Mary Wollstonecraft was an English writer, advocate of women's rights, and philosopher. Wollstonecraft, who attracted a lot of attention for her unconventional personal relationships, is widely considered a founding feminist philosopher. Although her unorthodoxy initially attracted criticisms, her advocacy of women's equality became increasingly important during the 20th century. Modern-day feminists cite her works and her life as important influences.
Olaudah Equiano was a writer and abolitionist who was part of the abolitionist group, Sons of Africa, composed of Africans living in Britain in the 18th century. Enslaved as a child and sold to different “masters,” he eventually purchased his freedom and became one of the leaders of the anti-slave trade movement in the 1780s.
Benjamin Banneker was born to a free African-American mother and a former slave father, and was largely self-educated. While he showed immense talent in both mathematics and astronomy, having predicted a solar eclipse with precision, he also wrote essays on civil rights and rallied against slavery.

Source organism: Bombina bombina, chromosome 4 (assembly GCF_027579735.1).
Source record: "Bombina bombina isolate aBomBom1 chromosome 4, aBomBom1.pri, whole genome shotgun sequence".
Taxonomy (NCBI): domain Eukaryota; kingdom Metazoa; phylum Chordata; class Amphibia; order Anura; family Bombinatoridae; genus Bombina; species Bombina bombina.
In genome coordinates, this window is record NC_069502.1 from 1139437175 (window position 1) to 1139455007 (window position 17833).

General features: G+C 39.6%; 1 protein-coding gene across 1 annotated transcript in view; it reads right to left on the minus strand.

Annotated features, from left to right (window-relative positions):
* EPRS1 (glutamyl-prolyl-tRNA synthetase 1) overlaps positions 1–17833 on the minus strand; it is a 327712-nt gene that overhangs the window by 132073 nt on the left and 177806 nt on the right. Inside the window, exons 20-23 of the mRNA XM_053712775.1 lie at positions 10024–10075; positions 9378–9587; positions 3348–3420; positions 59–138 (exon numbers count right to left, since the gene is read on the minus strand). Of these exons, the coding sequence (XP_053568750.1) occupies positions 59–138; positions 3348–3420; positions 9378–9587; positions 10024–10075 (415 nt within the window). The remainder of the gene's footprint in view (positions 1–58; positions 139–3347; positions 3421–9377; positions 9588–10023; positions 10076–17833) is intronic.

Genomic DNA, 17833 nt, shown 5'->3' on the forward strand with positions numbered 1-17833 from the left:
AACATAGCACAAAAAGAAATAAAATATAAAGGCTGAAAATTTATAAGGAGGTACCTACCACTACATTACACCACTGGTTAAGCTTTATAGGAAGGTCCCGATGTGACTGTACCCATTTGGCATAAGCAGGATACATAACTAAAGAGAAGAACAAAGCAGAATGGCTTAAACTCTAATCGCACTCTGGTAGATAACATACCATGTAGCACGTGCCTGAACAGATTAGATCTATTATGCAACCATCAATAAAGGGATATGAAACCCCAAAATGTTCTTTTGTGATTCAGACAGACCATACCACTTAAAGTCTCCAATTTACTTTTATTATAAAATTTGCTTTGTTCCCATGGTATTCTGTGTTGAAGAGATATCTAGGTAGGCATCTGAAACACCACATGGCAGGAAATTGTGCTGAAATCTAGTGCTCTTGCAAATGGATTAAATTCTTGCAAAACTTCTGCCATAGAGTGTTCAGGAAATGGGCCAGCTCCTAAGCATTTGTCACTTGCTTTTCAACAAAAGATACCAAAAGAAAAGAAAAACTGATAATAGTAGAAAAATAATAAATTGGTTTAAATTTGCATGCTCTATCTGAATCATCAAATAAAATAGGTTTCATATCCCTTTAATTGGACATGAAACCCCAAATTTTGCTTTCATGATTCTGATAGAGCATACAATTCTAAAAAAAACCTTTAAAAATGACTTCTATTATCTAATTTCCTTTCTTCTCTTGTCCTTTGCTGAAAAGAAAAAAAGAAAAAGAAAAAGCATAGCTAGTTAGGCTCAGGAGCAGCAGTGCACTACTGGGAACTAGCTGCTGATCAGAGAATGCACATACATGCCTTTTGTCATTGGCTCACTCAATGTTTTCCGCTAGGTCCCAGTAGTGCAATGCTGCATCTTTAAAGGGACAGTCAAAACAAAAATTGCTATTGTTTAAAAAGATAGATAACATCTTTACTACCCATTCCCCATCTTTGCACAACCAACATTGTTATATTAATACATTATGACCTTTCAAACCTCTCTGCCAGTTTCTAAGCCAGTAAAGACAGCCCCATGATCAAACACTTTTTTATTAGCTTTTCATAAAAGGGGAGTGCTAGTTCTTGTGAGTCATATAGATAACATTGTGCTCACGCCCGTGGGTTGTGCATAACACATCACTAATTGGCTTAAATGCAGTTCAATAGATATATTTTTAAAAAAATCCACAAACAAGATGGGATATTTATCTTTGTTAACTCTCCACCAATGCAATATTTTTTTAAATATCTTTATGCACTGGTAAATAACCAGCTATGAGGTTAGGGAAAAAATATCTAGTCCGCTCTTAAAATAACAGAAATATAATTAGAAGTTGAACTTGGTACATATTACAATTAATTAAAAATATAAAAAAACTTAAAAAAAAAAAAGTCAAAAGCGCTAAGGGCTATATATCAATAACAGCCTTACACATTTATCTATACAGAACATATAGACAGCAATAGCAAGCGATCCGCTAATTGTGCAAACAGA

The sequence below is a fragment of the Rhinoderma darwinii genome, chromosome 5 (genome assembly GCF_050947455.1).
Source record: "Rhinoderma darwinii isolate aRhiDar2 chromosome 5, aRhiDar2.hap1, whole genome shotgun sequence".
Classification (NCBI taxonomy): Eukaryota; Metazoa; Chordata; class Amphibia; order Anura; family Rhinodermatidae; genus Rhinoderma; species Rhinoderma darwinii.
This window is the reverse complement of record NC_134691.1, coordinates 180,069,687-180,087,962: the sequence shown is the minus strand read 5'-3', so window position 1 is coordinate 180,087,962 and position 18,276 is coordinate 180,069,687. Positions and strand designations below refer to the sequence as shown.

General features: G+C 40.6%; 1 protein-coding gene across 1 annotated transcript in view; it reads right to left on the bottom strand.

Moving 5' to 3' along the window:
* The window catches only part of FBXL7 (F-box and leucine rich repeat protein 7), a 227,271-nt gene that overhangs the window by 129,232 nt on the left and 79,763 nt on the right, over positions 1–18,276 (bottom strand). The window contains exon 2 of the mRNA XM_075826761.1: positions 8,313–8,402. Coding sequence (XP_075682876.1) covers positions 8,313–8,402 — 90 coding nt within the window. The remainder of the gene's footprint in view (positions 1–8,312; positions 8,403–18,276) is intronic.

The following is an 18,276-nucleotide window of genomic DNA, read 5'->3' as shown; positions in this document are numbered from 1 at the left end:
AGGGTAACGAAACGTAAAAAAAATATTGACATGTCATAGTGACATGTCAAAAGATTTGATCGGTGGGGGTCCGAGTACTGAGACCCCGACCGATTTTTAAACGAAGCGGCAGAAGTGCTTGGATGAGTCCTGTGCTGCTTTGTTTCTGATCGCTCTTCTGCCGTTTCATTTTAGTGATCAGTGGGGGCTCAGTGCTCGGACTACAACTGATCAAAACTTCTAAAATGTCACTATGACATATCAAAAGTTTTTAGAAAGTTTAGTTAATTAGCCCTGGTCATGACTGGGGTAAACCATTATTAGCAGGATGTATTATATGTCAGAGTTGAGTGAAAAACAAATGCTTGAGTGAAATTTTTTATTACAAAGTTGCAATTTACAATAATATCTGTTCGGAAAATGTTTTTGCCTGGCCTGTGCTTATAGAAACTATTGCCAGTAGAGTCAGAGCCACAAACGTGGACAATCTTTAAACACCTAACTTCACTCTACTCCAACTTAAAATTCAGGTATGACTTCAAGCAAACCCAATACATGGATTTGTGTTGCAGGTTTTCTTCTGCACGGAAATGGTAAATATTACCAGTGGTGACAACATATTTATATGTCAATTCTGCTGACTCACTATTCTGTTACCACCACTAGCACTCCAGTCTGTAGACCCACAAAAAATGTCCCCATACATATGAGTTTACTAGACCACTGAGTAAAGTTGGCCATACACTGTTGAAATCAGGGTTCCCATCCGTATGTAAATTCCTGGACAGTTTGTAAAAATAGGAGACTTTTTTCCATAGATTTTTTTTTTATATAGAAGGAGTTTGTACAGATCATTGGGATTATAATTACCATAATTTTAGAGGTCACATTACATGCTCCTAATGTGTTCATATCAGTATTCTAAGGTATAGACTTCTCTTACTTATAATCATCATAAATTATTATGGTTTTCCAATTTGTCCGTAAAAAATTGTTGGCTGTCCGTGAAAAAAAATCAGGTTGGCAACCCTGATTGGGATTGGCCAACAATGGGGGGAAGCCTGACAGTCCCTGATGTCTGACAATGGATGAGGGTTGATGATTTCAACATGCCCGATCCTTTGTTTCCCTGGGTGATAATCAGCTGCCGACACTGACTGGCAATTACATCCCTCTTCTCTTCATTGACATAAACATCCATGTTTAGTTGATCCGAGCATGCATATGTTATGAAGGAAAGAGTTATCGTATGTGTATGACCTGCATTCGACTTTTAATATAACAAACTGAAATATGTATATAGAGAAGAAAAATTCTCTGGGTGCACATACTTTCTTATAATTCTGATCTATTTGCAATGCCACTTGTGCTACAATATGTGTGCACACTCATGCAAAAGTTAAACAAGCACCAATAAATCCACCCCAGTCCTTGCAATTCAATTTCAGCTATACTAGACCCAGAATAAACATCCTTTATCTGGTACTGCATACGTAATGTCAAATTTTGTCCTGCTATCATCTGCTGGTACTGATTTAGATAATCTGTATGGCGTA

Raja Ram Mohan Roy was an Indian social and religious reformer. He is credited with co-founding the Brahmo Sabha, a social-religious reform movement. Often referred to as the Father of the Bengal Renaissance, Roy has had an influential role in fields like politics, education, and religion. In 2004, he was ranked 10th in BBC's Greatest Bengali of all time poll.
French political theorist, scientist, and physician Jean-Paul Marat was a key figure of the French Revolution. He published his radical views in pamphlets and newspapers, such as L'Ami du people. He was held responsible for the September massacres. His assassination by a Girondin supporter made him a Jacobin martyr.